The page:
Closing my eyes and Indonesian lessons

Learning a new language can be both highly individual but also needs a bit of fun thrown in too. What I hadn't bargained for was that the form of Indonesian I would be learning would be - how shall I put it - potentially useless!

This past week I have had a few Indonesian language lessons (its a long story), but I am now beginning to wonder whether it would have made more sense to learn Javanese. This article from the BBC suggests it might have been.

I was surprised that the language shares the same alphabet (the Latin alphabet) as we use in Europe, so that helped me overcome any initial barriers or nerves. However, as with any new language, wondering what the usefulness of these new words would be kept on crossing my mind.

Learning a new language from scratch reminded me what kind of learner I am. A not very social one, it turns out. Typically, when presented with a new expression or phrase, I close my eyes and hum the term back to myself for repetition. When other students in my class all attempt their own individual pronunciation of a new phrase or word, I effectively block them from view. I need to write things down. I need to dissect them, drill into them, ruminate over them and later recall them, but for me this is all highly individual. Or at least, I only want to follow my teacher and my pen.

And yet there is a wider point I want to make. Which is that for all these quirky learning preferences of mine, the most enjoyable aspect of these classes the past week has been the role play session with other students, pretending we are all haggling over fish and rice and beer in an Indonesian market. Comparing notes after class and providing one another support via a class whatsapp group has helped me realise that for all the challenges of learning Bahasa Indonesia, others are feeling the pain – and can share the joys – too. I may be temperamentally drawn towards absorbing words on my own, but I massively want to then practise them and gossip over how to do things with them, over a coffee, or beer, fish or rice.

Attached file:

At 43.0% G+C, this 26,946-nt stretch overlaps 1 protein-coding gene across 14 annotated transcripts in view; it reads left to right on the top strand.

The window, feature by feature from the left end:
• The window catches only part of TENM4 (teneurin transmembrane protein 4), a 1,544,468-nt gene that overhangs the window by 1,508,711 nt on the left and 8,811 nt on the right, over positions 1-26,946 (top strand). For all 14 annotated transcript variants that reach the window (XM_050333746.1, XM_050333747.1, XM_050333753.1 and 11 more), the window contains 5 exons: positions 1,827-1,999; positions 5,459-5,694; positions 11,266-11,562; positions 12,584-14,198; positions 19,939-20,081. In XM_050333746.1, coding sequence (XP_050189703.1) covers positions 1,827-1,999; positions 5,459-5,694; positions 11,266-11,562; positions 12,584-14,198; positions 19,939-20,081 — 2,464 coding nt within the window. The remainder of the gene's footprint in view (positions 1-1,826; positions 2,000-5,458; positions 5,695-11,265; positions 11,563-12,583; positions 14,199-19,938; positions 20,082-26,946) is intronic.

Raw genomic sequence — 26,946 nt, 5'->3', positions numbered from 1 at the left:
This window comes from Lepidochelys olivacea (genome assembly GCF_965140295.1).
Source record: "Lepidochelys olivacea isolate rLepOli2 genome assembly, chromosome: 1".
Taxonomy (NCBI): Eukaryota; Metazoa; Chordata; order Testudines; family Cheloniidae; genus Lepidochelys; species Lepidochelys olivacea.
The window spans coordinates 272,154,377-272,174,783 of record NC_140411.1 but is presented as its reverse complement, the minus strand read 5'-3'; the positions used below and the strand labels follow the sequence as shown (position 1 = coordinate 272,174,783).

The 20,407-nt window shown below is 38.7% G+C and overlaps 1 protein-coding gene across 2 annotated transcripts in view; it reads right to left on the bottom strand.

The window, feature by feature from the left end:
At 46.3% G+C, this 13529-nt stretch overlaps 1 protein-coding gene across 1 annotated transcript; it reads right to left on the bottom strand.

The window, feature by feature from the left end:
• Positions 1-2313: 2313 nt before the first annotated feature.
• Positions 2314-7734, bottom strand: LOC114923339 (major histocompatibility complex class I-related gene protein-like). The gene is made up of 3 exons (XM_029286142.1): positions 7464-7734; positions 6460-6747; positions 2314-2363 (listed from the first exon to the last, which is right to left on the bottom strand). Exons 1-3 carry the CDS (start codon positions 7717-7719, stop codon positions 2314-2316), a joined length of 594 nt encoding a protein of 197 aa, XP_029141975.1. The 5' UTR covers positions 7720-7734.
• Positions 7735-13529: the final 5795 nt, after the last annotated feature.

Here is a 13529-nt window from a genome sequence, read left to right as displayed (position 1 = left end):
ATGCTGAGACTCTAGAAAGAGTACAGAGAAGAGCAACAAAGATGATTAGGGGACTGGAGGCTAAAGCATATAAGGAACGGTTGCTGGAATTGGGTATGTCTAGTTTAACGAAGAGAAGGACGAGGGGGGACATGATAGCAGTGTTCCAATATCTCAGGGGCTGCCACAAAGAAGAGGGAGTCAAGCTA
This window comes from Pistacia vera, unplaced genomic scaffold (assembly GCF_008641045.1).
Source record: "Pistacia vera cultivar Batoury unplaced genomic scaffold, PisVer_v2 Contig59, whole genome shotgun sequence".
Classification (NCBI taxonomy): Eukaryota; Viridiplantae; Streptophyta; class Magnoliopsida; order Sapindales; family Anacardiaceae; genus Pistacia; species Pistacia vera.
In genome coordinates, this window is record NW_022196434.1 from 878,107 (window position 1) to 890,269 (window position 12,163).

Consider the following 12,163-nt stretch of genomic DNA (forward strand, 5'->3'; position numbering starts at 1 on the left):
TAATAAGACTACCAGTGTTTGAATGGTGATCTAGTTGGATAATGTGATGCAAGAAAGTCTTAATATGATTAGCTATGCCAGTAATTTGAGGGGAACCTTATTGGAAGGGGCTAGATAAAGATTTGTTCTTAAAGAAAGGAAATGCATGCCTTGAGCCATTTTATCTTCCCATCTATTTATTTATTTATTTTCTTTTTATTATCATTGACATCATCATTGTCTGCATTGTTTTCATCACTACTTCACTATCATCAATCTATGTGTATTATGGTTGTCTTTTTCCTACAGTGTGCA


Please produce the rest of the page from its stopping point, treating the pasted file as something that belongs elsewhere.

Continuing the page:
What a shame, then, to learn it might all be in vain as the article suggests Bahasa may in fact be seen as far too formalised and even symbolic of the old Suharto regime to practically use. I will carry on regardless; haggling over beer. Or fish!